My daughter came home on Friday all excited about her upcoming field trip. They’re going to the dump! I take great pride in the fact that my daughter is so thrilled to be touring the county dump. Although chaperoning field trips is almost as attractive to me as having a root canal, this is one field trip I’d love to tag along for. I’m really curious what happens after my garbage leaves my driveway, and I’d like proof that they really are recycling the things they say they are recycling. I have my momentary doubts when I watch the garbage men fling all my recylables in to the same receptacle and press the masher.
In Pennsylvania we incinerate our trash. Horrible, I know, but I guess that’s what each state has to decide – do you put the garbage in the ground or the air? Many of my hillbilly neighbors don’t bother with the formalities of trash cans and simply burn their trash themselves. It’s definitely not a perfect world. I’d like to hear from the dump director about the logic behind burning versus burying. So, yeah, I’d love to go to the dump and I’ll be pumping my daughter for information the moment she gets home.
The only real solution to the problem of trash is to make less of it in the first place. It has to be said – if we buy less stuff, we’ll have less to throw away. I’m reading a book called, Not Buying It by Judith Levine. It’s her year of not buying anything but necessities. Nevermind that she paid off a huge credit card debt during that year, she also comes to terms with just what is a necessity and how much she really can live without. I’m thinking of having my own period of not buying it. Maybe I’ll even start a Not Buying It group.
The other ways to make less trash are to reduce, recycle and compost. A friend asked me to write about composting. I’ve been composting for so many years I don’t even think about it anymore. So I’m going to think about it this week and I’ll post about it on Friday. Meanwhile, recycling is pretty basic. We’re all getting good at it, but we could be better. In PA they are now accepting other numbers besides 2 and 5 on your plastics, so there’s more to recycle. But you can also recycle on your own. I’ve mentioned how great yogurt cups are for starting seedlings. Empty prescription drugs bottles are also wonderful for storing seeds. Many plastic containers work great for freezing leftovers (just don’t heat them up in the same container). There is really no reason to ever buy a drawer organizer – check boxes and plastic shredded cheese containers work great. Shoe boxes can be used to hold pictures or organize just about any shelf that’s out of control. We throw away so much, yet constantly troop over to Walmart to buy more containers to hold our stuff.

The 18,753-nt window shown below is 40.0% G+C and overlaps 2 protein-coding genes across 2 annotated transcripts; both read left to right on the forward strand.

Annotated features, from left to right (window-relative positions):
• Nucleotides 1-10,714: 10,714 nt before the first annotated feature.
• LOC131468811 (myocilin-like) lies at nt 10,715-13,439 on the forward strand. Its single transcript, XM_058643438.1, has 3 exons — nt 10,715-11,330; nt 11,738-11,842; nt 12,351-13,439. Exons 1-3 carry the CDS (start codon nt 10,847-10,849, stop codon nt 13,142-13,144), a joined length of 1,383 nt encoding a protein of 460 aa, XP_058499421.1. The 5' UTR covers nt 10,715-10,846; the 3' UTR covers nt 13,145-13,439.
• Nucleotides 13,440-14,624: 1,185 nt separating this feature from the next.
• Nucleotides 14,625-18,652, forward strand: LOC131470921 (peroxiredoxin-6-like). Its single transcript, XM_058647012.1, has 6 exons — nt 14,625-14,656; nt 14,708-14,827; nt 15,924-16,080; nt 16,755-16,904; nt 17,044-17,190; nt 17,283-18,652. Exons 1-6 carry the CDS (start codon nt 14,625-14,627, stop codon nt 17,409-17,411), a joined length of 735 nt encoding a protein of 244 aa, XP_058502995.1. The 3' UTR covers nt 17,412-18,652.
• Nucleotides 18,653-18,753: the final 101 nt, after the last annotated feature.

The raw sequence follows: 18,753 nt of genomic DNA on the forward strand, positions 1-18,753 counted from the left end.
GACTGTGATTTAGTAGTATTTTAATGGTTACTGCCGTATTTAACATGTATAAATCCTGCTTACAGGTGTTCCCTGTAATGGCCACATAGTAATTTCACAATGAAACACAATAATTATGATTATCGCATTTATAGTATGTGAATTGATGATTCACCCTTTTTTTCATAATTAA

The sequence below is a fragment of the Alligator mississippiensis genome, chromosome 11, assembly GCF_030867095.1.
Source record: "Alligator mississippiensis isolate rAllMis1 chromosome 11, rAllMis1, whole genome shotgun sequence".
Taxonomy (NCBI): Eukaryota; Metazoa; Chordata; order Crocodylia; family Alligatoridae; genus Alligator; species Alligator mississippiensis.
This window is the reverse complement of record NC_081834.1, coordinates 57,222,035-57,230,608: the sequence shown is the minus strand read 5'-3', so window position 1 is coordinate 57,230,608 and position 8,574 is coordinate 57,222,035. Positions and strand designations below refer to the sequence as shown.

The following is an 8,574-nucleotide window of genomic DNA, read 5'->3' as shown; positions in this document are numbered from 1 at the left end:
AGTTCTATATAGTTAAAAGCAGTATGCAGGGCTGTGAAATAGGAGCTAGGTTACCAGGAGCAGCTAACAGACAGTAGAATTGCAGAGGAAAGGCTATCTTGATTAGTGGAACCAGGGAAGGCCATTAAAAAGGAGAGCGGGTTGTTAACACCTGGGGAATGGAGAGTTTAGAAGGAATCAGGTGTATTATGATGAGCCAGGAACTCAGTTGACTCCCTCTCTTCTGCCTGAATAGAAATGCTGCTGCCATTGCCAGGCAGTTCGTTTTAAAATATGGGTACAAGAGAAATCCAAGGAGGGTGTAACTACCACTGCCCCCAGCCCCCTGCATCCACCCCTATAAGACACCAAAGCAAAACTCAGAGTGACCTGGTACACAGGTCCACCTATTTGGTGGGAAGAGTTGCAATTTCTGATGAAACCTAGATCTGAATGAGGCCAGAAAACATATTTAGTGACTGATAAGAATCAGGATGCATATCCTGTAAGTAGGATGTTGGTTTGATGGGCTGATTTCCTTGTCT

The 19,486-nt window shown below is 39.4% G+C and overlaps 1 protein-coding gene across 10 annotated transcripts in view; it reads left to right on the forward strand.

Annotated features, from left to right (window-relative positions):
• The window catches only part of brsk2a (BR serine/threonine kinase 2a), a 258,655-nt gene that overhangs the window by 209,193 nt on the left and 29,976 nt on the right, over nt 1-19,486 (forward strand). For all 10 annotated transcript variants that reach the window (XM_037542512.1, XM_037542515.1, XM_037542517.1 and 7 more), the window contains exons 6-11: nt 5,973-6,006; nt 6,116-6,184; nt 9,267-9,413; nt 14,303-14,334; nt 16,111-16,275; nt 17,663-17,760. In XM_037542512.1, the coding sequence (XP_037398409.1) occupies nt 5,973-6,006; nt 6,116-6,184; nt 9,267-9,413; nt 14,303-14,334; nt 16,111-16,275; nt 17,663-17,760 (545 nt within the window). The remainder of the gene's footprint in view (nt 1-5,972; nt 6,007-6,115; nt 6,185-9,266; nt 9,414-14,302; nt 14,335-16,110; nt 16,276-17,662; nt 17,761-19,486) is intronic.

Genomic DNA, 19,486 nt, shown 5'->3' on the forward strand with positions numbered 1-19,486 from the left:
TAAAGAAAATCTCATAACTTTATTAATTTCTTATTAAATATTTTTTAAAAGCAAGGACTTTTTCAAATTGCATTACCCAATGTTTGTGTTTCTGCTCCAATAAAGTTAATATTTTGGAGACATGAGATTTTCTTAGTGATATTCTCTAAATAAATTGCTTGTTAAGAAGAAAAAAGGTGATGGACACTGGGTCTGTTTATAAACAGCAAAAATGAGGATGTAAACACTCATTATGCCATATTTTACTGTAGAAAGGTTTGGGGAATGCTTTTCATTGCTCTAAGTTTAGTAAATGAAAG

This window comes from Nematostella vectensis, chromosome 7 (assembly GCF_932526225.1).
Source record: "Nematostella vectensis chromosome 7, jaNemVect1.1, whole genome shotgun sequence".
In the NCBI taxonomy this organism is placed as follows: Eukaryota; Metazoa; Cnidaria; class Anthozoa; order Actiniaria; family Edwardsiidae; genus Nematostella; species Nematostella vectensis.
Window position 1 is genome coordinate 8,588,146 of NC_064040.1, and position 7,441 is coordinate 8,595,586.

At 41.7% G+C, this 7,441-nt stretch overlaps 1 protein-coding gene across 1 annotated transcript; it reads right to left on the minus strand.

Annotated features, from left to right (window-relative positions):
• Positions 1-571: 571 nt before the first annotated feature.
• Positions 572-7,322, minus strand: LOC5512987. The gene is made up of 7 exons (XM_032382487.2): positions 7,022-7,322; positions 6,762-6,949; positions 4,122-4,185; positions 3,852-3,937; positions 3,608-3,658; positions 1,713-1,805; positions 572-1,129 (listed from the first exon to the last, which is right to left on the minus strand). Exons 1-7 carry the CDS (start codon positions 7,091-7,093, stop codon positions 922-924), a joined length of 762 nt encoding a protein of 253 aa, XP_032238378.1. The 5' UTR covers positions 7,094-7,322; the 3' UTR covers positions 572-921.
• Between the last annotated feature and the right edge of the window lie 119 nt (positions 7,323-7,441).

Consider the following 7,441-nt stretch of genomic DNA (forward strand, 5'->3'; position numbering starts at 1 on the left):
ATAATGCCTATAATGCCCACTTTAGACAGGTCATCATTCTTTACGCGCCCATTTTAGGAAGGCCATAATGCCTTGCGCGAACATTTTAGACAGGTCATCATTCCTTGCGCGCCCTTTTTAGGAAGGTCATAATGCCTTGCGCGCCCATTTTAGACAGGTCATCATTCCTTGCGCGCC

Packaging is one thing that really fills a trash can. So much is overpackaged. It’s absurd, really. My husband has patiently explained to me again and again, that when a company is shipping thousands of products in containers on ships from Asia, those products must be overpackaged to prevent them from being damaged. The cost of the overpackaging (and all the hours of people twisting the little ties that hold everything in place so they look just so) is much less than the cost of products lost to damage. OK I get it, but that only creates one more great argument for buying locally. So consider not only what you are buying but how it is packaged.
Recycling and reducing saves you money. If you’re serious about it, it could save you big money. More importantly, the example you set is teaching your children. We cannot afford to be a throw away society anymore. There’s only so much room on our planet. Here are a few ideas to help reduce and recycle:
1. Buy in bulk whenever possible (and be sure to recycle the plastic bags you use to hold your bulk items)
2. Take your own bags to all stores, not just the grocery store. Most store clerks everywhere don’t bat an eye when you bring your own bag.
3. Develop a storage system for odd size plastic containers – that’s half the problem with keeping them. Once there is a place for them, you’ll be more inclined to reuse them.
4. Shop Goodwill and yard sales where you can reuse someone else’s goodies (and the bonus is no packaging and you save lots of money!)
5. Give away things you don’t need. If you aren’t using it and/or loving it, someone else might be able to. Figure out which of your friends isn’t offended by leftovers and/or donate your stuff to Goodwill.
I’ve got a bunch more ideas, so I’ll save them for Wednesday because I’m sure you’re tired of reading by now. This week I challenge you to look at everything you throw out and consider whether it really is garbage.